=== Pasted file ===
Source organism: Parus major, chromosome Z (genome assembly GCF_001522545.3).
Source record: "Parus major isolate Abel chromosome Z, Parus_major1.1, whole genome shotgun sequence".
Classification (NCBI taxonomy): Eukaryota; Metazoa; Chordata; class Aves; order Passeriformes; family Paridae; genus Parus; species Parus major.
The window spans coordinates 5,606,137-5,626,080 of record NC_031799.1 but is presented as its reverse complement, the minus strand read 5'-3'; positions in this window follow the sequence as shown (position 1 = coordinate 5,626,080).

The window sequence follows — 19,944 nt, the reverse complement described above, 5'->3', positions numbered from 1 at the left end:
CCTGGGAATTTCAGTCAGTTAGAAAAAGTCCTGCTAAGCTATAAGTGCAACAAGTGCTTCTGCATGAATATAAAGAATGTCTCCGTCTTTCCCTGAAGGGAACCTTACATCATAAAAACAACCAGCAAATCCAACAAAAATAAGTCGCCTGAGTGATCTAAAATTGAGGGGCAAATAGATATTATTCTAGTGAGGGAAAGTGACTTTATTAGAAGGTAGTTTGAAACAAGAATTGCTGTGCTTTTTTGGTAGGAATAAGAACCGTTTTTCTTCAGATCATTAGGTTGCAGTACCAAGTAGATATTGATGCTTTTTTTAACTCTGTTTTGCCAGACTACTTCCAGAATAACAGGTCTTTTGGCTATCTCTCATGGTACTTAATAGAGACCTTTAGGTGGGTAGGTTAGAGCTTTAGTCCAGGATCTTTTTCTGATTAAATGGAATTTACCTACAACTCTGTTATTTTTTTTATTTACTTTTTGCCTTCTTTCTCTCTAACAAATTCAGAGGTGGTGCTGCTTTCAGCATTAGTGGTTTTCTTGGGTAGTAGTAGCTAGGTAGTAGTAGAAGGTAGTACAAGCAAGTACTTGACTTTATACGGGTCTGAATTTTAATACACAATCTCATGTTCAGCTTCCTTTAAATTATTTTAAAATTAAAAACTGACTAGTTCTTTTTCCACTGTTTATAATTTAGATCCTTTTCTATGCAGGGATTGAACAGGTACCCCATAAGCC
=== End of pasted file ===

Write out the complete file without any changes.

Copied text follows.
Source organism: Parus major, chromosome Z (genome assembly GCF_001522545.3).
Source record: "Parus major isolate Abel chromosome Z, Parus_major1.1, whole genome shotgun sequence".
Classification (NCBI taxonomy): Eukaryota; Metazoa; Chordata; class Aves; order Passeriformes; family Paridae; genus Parus; species Parus major.
The window spans coordinates 5,606,137-5,626,080 of record NC_031799.1 but is presented as its reverse complement, the minus strand read 5'-3'; positions in this window follow the sequence as shown (position 1 = coordinate 5,626,080).

The window sequence follows — 19,944 nt, the reverse complement described above, 5'->3', positions numbered from 1 at the left end:
CCTGGGAATTTCAGTCAGTTAGAAAAAGTCCTGCTAAGCTATAAGTGCAACAAGTGCTTCTGCATGAATATAAAGAATGTCTCCGTCTTTCCCTGAAGGGAACCTTACATCATAAAAACAACCAGCAAATCCAACAAAAATAAGTCGCCTGAGTGATCTAAAATTGAGGGGCAAATAGATATTATTCTAGTGAGGGAAAGTGACTTTATTAGAAGGTAGTTTGAAACAAGAATTGCTGTGCTTTTTTGGTAGGAATAAGAACCGTTTTTCTTCAGATCATTAGGTTGCAGTACCAAGTAGATATTGATGCTTTTTTTAACTCTGTTTTGCCAGACTACTTCCAGAATAACAGGTCTTTTGGCTATCTCTCATGGTACTTAATAGAGACCTTTAGGTGGGTAGGTTAGAGCTTTAGTCCAGGATCTTTTTCTGATTAAATGGAATTTACCTACAACTCTGTTATTTTTTTTATTTACTTTTTGCCTTCTTTCTCTCTAACAAATTCAGAGGTGGTGCTGCTTTCAGCATTAGTGGTTTTCTTGGGTAGTAGTAGCTAGGTAGTAGTAGAAGGTAGTACAAGCAAGTACTTGACTTTATACGGGTCTGAATTTTAATACACAATCTCATGTTCAGCTTCCTTTAAATTATTTTAAAATTAAAAACTGACTAGTTCTTTTTCCACTGTTTATAATTTAGATCCTTTTCTATGCAGGGATTGAACAGGTACCCCATAAGCC